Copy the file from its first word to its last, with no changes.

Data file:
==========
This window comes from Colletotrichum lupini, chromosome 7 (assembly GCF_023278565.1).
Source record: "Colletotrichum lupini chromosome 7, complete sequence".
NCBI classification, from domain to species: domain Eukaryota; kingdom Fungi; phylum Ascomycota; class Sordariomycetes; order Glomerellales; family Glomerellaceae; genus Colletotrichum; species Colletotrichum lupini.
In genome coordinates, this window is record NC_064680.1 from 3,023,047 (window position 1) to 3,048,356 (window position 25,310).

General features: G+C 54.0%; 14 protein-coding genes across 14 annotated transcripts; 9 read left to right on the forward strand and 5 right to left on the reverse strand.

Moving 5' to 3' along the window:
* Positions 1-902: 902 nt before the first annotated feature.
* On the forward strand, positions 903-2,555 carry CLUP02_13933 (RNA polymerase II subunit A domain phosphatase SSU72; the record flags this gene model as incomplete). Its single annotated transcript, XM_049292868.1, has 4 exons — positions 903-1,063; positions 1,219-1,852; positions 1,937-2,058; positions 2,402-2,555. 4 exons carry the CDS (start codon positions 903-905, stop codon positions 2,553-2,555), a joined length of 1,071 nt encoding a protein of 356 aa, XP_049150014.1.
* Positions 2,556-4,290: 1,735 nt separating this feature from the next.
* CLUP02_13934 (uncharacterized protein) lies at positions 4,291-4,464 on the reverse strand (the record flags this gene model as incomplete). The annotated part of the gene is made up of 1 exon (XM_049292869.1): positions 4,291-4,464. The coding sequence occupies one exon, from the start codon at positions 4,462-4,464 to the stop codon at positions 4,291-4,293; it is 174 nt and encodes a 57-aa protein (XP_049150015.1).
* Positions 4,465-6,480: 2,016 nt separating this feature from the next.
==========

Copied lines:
This window comes from Colletotrichum lupini, chromosome 7 (assembly GCF_023278565.1).
Source record: "Colletotrichum lupini chromosome 7, complete sequence".
NCBI classification, from domain to species: domain Eukaryota; kingdom Fungi; phylum Ascomycota; class Sordariomycetes; order Glomerellales; family Glomerellaceae; genus Colletotrichum; species Colletotrichum lupini.
In genome coordinates, this window is record NC_064680.1 from 3,023,047 (window position 1) to 3,048,356 (window position 25,310).

General features: G+C 54.0%; 14 protein-coding genes across 14 annotated transcripts; 9 read left to right on the forward strand and 5 right to left on the reverse strand.

Moving 5' to 3' along the window:
* Positions 1-902: 902 nt before the first annotated feature.
* On the forward strand, positions 903-2,555 carry CLUP02_13933 (RNA polymerase II subunit A domain phosphatase SSU72; the record flags this gene model as incomplete). Its single annotated transcript, XM_049292868.1, has 4 exons — positions 903-1,063; positions 1,219-1,852; positions 1,937-2,058; positions 2,402-2,555. 4 exons carry the CDS (start codon positions 903-905, stop codon positions 2,553-2,555), a joined length of 1,071 nt encoding a protein of 356 aa, XP_049150014.1.
* Positions 2,556-4,290: 1,735 nt separating this feature from the next.
* CLUP02_13934 (uncharacterized protein) lies at positions 4,291-4,464 on the reverse strand (the record flags this gene model as incomplete). The annotated part of the gene is made up of 1 exon (XM_049292869.1): positions 4,291-4,464. The coding sequence occupies one exon, from the start codon at positions 4,462-4,464 to the stop codon at positions 4,291-4,293; it is 174 nt and encodes a 57-aa protein (XP_049150015.1).
* Positions 4,465-6,480: 2,016 nt separating this feature from the next.